NRTC SOS Conference Save the Date info below

The National Research and Training Center on Blindness and Low Vision presented a State of the Science (SOS) Conference on Employment for Individuals with Blindness and Other Visual Impairments at the 2019 American Foundation for the Blind Leadership Conference on February 28 and March 1, 2019. The conference included seven presentations and a poster session focused on research associated with improving employment for individuals with blindness and other visual impairments. A report summarizing the conference, presentation abstracts, with links to research project pages are provided below.

SOS Final Report

Conference Session Abstracts

4to24: Development of an App to Help Parents and Youth Focus on Employment

For families of children with visual impairment or dual sensory impairment, information and resources about navigating the path to independence and employment as an adult can be a lifeline. To help fill this need, a new app is being created for parents and youth to help prepare these youth for employment. Tips and resources provided will focus on building skills and independence starting early, and spanning the ages of 4 to 24.

For more information on this research, see the project page.


Effectiveness of a Job Search Intervention for Youth with Visual Impairments

Working for pay during high school predicts future employment for youth with visual impairments, especially for youth who find their own jobs. Learn about a job search intervention for youth with visual impairments that aims to enhance knowledge, skills, and confidence in independent job-seeking. This session will feature results from a study of the effectiveness of the intervention, and perspectives and experiences of trainers who have implemented the intervention.

For more information on this research, see the project page.


An Experiment to Evaluate Approaches to a First Meeting between a VR Professional and an Employer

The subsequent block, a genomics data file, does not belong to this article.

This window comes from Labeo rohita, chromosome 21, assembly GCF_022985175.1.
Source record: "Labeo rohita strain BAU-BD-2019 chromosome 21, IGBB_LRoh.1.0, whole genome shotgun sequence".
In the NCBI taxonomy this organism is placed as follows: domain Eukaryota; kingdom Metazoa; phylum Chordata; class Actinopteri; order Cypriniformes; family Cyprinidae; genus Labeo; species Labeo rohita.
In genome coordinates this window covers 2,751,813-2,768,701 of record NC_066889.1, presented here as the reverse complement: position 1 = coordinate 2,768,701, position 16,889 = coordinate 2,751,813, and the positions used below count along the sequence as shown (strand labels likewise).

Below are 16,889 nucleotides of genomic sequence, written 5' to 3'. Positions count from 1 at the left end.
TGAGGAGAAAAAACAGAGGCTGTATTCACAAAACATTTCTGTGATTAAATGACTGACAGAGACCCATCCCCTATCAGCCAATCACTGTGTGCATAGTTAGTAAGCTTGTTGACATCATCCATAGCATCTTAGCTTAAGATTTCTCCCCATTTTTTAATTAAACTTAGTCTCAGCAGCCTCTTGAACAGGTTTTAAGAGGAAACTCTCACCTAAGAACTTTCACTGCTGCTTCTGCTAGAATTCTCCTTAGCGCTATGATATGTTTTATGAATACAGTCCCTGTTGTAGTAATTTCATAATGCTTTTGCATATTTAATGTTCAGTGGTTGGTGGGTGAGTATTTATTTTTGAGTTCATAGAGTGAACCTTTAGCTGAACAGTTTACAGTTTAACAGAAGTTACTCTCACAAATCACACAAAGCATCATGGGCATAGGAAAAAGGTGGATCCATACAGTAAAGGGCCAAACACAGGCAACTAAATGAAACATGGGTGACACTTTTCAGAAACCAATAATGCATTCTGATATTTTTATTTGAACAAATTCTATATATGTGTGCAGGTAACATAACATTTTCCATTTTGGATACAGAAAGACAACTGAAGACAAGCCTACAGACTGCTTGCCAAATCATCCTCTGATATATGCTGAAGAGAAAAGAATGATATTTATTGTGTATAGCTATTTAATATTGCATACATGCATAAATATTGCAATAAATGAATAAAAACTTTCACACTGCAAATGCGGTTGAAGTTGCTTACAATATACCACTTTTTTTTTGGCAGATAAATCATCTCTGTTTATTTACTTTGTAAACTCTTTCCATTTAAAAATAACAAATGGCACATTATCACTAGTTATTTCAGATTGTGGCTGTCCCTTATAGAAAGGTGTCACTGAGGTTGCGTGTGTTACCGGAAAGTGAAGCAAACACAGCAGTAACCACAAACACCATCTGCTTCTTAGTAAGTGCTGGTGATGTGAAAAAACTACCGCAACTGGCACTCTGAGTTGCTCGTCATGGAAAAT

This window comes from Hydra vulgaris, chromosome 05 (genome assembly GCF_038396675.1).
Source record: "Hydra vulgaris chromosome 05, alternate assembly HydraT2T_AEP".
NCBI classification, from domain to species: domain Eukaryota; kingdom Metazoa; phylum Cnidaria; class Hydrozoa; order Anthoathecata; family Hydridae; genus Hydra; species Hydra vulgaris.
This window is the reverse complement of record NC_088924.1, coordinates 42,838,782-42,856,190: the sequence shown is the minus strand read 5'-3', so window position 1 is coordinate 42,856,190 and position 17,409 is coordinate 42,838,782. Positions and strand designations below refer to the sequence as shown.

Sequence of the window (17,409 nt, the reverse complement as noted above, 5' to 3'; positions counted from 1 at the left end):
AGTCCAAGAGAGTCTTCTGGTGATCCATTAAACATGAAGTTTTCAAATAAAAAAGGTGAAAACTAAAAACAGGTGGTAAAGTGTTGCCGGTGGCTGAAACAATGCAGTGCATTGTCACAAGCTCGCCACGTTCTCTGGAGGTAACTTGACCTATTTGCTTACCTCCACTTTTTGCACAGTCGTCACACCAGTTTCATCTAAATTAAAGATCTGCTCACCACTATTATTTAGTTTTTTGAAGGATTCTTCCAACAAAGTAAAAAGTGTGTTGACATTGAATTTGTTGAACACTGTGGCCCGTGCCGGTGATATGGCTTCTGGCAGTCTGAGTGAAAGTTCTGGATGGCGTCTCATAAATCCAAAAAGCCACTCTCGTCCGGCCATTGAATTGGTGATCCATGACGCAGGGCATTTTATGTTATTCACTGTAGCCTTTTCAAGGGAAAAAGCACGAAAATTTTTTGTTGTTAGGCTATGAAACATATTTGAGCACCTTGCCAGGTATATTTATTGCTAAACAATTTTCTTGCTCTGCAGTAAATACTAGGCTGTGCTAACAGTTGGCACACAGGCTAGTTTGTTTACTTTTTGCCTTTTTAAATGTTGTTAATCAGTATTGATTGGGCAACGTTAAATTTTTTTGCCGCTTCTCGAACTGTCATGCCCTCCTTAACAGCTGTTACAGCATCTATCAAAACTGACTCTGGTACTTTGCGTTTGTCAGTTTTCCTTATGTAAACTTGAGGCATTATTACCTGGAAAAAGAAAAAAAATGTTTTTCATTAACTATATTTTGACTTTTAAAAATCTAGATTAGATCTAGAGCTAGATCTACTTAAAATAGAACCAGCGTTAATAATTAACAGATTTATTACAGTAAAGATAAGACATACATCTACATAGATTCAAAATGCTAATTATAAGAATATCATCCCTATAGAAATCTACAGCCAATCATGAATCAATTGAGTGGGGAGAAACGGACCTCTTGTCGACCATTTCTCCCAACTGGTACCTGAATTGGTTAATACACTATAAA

Can meeting with an employer really help people who are blind or visually impaired become employed? We will present the results of a study that evaluated two different approaches to a meeting with an employer and the impact of vision status on employer attitudes toward, knowledge about, and intent to hire. The two VR professionals who conducted the meetings will share information about the two approaches and their perspectives on the effectiveness of the approaches.

For more information on this research, see the project page.


Effectiveness of a Business Development Training for Rehabilitation Counselors for the Blind

Working with employers is an important component of the rehabilitation counselors’ job, yet many counselors are not comfortable or prepared for this activity. We will discuss the results of a study that evaluated the effectiveness of a business development training for rehabilitation counselors who work with individuals who are blind or visually impaired. A counselor who participated in the training will discuss his experience and the impact of the training on his business development activities.

For more information on this research, see the project page.


What We Know About Job Retention and Career Advancement

If you have a significant vision loss, how likely are you to keep working? Learn about the factors and services that influence job retention and career advancement among employed VR applicants and how state agency are addressing these issues. Hear from one VR agency administrator about how their state agency policies support retention and advancement. WIOA has renewed attention to these important topics.

For more information on this research, see the project page.


Employment for Youth who are Blind or Visually Impaired and Deaf-Blind: Key Predictors and Current Status

We will discuss predictors of post-high school employment for youth who are blind or visually impaired and for youth who are deaf-blind. The most recent information about employment status, from the National Longitudinal Transition Study (NLTS) 2012, will be provided, along with information about factors found to predict post-high school employment for both groups. These factors will be compared over a 10-year period for these two groups, based on NLTS2 and NLTS 2012 data.

For more information on this research, see the project page.


New and Emerging Technology to Improve Workplace Accessibility

We will discuss new and emerging technologies that can level the playing field for people who are blind or visually impaired in the workplace. Some technologies are free or low-cost, and mainstream companies are building accessibility into their products more and more. The importance of access to and proper training in the use of available technologies will also be examined. We will discuss how Aira is currently being utilized as a job search and workplace technology.

For further conference details, please visit the AFB Leadership Conference webpage.



The State of the Science Conference is supported by a grant from the U.S. Department of Health and Human Services, National Institute on Disability, Independent Living, and Rehabilitation Research (NIDILRR) grant 90RT5040-01-00.